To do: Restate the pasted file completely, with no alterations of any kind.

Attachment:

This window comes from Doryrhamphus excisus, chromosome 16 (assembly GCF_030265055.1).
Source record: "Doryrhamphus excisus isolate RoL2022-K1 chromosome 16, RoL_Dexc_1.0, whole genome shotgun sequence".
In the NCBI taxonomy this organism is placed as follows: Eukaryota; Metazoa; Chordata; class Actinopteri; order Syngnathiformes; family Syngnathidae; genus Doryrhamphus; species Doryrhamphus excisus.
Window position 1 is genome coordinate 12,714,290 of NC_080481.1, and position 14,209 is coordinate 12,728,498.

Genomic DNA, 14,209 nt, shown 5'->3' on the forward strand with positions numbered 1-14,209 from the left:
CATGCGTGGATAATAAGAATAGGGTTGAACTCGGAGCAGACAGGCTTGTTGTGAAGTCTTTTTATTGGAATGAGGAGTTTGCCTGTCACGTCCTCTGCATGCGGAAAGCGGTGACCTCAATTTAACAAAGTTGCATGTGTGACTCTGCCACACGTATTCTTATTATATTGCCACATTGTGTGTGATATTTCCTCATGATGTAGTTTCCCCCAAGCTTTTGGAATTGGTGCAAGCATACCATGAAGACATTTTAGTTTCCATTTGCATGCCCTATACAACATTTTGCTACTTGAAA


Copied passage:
This window comes from Doryrhamphus excisus, chromosome 16 (assembly GCF_030265055.1).
Source record: "Doryrhamphus excisus isolate RoL2022-K1 chromosome 16, RoL_Dexc_1.0, whole genome shotgun sequence".
In the NCBI taxonomy this organism is placed as follows: Eukaryota; Metazoa; Chordata; class Actinopteri; order Syngnathiformes; family Syngnathidae; genus Doryrhamphus; species Doryrhamphus excisus.
Window position 1 is genome coordinate 12,714,290 of NC_080481.1, and position 14,209 is coordinate 12,728,498.

Genomic DNA, 14,209 nt, shown 5'->3' on the forward strand with positions numbered 1-14,209 from the left:
CATGCGTGGATAATAAGAATAGGGTTGAACTCGGAGCAGACAGGCTTGTTGTGAAGTCTTTTTATTGGAATGAGGAGTTTGCCTGTCACGTCCTCTGCATGCGGAAAGCGGTGACCTCAATTTAACAAAGTTGCATGTGTGACTCTGCCACACGTATTCTTATTATATTGCCACATTGTGTGTGATATTTCCTCATGATGTAGTTTCCCCCAAGCTTTTGGAATTGGTGCAAGCATACCATGAAGACATTTTAGTTTCCATTTGCATGCCCTATACAACATTTTGCTACTTGAAA